"The chosen technique is simple enough. The government merely disqualified human-rights cases as eligible for legal aid. This move, one suspects, will drastically reduce the caseload of the Human Rights Commission and help it sustain the 33% cut Mr. Campbell had already made in its funding. Without free legal representation, most complaints will not be made. This, says Robert Farvolden, a Victoria lawyer who specializes in human rights, 'will be very discouraging to people.' "High time, too, many a small businessman in B.C. would reply. If the complainants had had to pay even a small fraction of the legal cost, a lot of complaints would never have been made. And not only will this eliminate a chronic downside to doing business in B.C., it will also curtail a government agency whose activity in most respects was actually a blatant outrage against the founding principles of human rights. The commission has been a living repudiation of everything it was supposed to stand for.

"About a dozen years ago I had a firsthand experience of B.C. human-rights law. I was running the Vancouver office of what was then British Columbia Report, and the young man responsible for the magazine's production every Saturday wanted to take the occasional weekend off. This seemed reasonable enough, so we told him to hire someone who could take his place when he was away. He hired a young lady as an assistant, and soon afterward announced they were to be married. Which meant, he noted, that they would naturally want to spend free weekends together. "I suggested to his fiancé that our chief reason for hiring her was now inapplicable, so she should begin looking for another job. Six months later she still hadn't found one, and we were having to hire a third person to replace them both on their weekends away. Finally we fired her. We were immediately and formally accused of discriminatory practice: discrimination against marital status. "So there arrived a commission investigator who intended, he said, 'to bring the two parties together.' He sat down across the desk from me, and I turned on a tape recorder. Sorry, said he, that was not allowed. Then I would call in someone to take shorthand notes. Not allowed either, he said; these interviews were considered 'confidential.' "This seemed bizarre. Whether it was confidential was surely my decision. Why couldn't I tell someone what happened if I wanted to? That was the rule, he said. Too bad, I said, because I regarded anything that happened in the interview to be as public as either he or I wanted to make it. He put me down as refusing to be interviewed -- a blatant lie, of course -- and the commission, or someone, decided we owed the young woman several thousand dollars, which we were forced to pay. "In the end, when we published the story of this affair, the Unemployment Insurance Commission found that the young woman had been receiving compensation while supposedly unemployed, and took most of the human-rights compensation money from her. So the net beneficiary was the federal government -- a familiar situation. "One thing is certain, however. If that young lady had had to pay her own legal costs, the case would never have happened. So well done, Gordon Campbell."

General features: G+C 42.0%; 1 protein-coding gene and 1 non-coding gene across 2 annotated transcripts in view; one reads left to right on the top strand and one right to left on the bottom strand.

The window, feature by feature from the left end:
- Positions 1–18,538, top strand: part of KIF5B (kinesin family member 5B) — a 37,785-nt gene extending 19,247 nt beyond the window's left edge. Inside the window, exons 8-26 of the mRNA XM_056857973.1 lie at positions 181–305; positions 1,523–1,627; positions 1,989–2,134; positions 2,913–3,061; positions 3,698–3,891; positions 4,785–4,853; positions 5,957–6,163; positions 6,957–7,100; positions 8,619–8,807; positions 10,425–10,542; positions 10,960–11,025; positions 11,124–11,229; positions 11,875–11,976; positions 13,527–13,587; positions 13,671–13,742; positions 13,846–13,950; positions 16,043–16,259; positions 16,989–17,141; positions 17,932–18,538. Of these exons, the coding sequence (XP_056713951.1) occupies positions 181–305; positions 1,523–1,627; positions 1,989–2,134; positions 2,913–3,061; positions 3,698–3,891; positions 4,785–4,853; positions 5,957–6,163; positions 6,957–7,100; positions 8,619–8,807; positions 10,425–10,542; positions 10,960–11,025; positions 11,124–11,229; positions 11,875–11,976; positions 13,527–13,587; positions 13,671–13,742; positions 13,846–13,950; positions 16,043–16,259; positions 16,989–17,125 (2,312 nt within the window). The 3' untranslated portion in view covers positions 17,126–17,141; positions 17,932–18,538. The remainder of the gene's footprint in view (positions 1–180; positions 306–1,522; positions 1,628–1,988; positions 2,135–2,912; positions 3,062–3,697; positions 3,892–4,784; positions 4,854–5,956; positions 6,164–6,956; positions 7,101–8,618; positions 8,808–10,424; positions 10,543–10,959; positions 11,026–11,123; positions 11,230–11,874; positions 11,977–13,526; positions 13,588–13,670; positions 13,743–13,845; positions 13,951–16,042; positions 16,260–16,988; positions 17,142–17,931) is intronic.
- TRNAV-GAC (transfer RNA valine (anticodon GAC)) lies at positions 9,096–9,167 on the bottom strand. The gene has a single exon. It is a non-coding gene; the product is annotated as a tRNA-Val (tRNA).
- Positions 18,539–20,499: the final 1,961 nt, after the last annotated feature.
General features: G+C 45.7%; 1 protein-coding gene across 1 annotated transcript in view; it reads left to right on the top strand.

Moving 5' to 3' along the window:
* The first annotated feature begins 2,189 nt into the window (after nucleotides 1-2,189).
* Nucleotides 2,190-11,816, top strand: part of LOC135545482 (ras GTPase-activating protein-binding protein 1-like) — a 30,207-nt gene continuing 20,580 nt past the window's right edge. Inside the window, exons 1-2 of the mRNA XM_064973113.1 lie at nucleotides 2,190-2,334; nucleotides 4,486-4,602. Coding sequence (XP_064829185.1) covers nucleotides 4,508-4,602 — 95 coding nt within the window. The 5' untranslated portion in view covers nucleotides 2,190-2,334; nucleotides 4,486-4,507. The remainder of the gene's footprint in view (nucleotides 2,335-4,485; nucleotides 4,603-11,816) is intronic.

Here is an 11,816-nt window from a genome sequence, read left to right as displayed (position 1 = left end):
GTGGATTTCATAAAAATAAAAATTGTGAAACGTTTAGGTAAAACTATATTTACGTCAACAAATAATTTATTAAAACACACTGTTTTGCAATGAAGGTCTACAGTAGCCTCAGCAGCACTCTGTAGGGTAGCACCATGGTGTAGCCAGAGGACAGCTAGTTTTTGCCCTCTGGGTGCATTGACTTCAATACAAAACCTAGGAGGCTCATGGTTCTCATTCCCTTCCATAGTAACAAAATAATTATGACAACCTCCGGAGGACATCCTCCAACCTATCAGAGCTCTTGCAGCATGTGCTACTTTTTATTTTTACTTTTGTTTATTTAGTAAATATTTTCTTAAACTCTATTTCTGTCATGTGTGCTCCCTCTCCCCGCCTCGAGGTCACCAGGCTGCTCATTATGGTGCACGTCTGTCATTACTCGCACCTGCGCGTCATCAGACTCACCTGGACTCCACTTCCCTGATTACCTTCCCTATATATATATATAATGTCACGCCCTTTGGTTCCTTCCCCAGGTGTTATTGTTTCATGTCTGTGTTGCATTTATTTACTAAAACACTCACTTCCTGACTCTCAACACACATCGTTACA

COMMENT (by R.G.): The shameful record of the B.C. 'human-rights' commission under the NDP leftist government, proved that, far from defending the fundamental human rights of citizens, was primarily interested in limiting their basic rights such as freedom of speech and association, etc. The flagrant assault by the B.C. 'human-rights' tribunal against the freedom of speech concerning the courageous West Coast journalist, the late Doug Collins, was a classic case in point. The 'human-rights' assault on Ontario publisher Ernst Zundel in recent years even established that these tribunals are a complete denial of our heritage of English common law, and that under these tribunals such critical safeguards as Intent and Truth, are not only ignored but are frankly admitted to be of no interest or relevance to the commissioners! These so-called 'human-rights' commissions and tribunals are a public disgrace to our justice system and an affront to our citizenry. They should be immediately abolished. After all, a large number of the so-called 'discrimination' complaints brought before them are frivolous and without foundation; and any serious complaint of substance should be brought before and handled by a properly constituted Canadian court.